Vegetarian food blog featuring delicious and nutritious whole food recipes, creative baking and luscious chocolate.

Lemon & Apple Curd Cake and a Baking Disaster

Easter lemon & apple curd cake.

This lemon & apple curd cake is a basic sponge sandwich but with the addition of fruit curd. It’s filled with white chocolate and lemon & apple curd buttercream and topped with lemon icing. It’s a lovely fresh and lightly fruity cake which is perfect for Easter, but just as good at any other time of year.

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Mascarpone & Apple Curd Tarts – We Should Cocoa 20

Not being especially thrilled by my chocolate and cheddar biscuits (cheecolates), I thought I’d have another attempt at a chocolate and cheese combination for this month’s We Should Cocoa. This time, I took a slightly safer route by going for a tart with a mascarpone and fruit curd filling. The curd in question was some apple and lemon curd I’d recently made to which I’ve become rather addicted – it is so delicious. The bit that was slightly risky was making pastry with an egg white. I’ve never done this before and nor had anyone else according to google. But I had an egg white lurking in the fridge from making the biscuits and I didn’t want it lurking there anymore. The chocolate addition, I took from my surprise cheesecake and made these three layered tarts.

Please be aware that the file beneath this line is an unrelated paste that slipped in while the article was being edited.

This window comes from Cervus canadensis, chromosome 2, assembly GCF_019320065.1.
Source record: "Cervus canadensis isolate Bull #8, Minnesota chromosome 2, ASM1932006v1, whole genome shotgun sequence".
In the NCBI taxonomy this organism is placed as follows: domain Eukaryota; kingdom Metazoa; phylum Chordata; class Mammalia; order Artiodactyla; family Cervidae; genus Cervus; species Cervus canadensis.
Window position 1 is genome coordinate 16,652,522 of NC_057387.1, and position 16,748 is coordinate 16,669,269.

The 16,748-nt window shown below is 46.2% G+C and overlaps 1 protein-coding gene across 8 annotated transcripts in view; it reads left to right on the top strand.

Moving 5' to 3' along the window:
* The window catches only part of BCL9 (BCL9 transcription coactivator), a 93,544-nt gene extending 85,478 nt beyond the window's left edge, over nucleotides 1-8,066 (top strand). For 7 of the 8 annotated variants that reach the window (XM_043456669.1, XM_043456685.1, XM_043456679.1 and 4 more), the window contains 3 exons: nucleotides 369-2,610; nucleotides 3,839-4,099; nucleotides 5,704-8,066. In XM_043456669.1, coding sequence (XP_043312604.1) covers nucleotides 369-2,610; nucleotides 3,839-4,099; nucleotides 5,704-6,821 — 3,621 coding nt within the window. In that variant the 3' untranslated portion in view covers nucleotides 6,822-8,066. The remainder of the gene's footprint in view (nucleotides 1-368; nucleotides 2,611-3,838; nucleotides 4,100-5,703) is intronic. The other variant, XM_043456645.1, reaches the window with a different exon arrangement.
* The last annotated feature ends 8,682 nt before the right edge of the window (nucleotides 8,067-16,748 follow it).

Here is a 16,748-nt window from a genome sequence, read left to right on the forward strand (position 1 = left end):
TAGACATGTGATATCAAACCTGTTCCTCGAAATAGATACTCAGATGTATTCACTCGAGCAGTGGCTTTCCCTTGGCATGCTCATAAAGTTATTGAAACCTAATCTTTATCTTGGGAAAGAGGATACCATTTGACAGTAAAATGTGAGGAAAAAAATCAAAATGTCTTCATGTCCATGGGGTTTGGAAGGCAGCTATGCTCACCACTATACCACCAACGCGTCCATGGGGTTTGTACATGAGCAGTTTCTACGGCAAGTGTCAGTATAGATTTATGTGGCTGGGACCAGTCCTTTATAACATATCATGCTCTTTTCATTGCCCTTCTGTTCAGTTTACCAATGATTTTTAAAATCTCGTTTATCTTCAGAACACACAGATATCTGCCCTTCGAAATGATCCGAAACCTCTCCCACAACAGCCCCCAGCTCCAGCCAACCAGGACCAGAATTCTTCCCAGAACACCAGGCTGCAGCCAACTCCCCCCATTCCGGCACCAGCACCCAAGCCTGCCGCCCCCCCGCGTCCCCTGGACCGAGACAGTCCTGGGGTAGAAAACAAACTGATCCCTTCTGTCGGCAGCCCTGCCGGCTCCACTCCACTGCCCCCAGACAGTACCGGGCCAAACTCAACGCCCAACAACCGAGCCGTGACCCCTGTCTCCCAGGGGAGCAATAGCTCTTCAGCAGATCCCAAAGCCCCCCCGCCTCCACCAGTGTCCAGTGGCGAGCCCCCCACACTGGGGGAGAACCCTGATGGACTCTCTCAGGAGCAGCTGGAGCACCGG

This is what I did:

  • Rubbed 40g unsalted butter into 100g flour (half wholemeal, half white) and 20g cardamom sugar (caster) until the mixture resembled bread crumbs.
  • Added the egg white and a splash of water and mixed with a knife.
  • Bought the mixture together to form a dough.
  • Being too impatient to hang around (to my cost), rolled the dough out thinly and cut circles just big enough to fill a 9 cm tart case.